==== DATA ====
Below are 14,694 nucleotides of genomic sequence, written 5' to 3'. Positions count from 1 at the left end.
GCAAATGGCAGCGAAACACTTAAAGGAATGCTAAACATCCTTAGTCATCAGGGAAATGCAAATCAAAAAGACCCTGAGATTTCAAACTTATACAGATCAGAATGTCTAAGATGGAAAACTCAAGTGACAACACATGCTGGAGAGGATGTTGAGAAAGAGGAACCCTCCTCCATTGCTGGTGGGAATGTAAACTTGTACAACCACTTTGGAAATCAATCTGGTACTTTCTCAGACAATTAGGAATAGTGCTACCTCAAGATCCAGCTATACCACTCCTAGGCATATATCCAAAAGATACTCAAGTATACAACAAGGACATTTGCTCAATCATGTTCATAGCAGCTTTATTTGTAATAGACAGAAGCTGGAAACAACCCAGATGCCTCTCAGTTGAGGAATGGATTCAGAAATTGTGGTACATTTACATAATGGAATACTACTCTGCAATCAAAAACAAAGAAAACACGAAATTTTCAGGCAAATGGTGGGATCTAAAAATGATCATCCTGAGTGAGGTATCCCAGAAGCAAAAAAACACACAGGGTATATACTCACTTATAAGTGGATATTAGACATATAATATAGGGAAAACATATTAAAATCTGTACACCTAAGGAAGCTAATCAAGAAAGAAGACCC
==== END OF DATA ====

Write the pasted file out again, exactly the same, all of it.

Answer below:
Below are 14,694 nucleotides of genomic sequence, written 5' to 3'. Positions count from 1 at the left end.
GCAAATGGCAGCGAAACACTTAAAGGAATGCTAAACATCCTTAGTCATCAGGGAAATGCAAATCAAAAAGACCCTGAGATTTCAAACTTATACAGATCAGAATGTCTAAGATGGAAAACTCAAGTGACAACACATGCTGGAGAGGATGTTGAGAAAGAGGAACCCTCCTCCATTGCTGGTGGGAATGTAAACTTGTACAACCACTTTGGAAATCAATCTGGTACTTTCTCAGACAATTAGGAATAGTGCTACCTCAAGATCCAGCTATACCACTCCTAGGCATATATCCAAAAGATACTCAAGTATACAACAAGGACATTTGCTCAATCATGTTCATAGCAGCTTTATTTGTAATAGACAGAAGCTGGAAACAACCCAGATGCCTCTCAGTTGAGGAATGGATTCAGAAATTGTGGTACATTTACATAATGGAATACTACTCTGCAATCAAAAACAAAGAAAACACGAAATTTTCAGGCAAATGGTGGGATCTAAAAATGATCATCCTGAGTGAGGTATCCCAGAAGCAAAAAAACACACAGGGTATATACTCACTTATAAGTGGATATTAGACATATAATATAGGGAAAACATATTAAAATCTGTACACCTAAGGAAGCTAATCAAGAAAGAAGACCC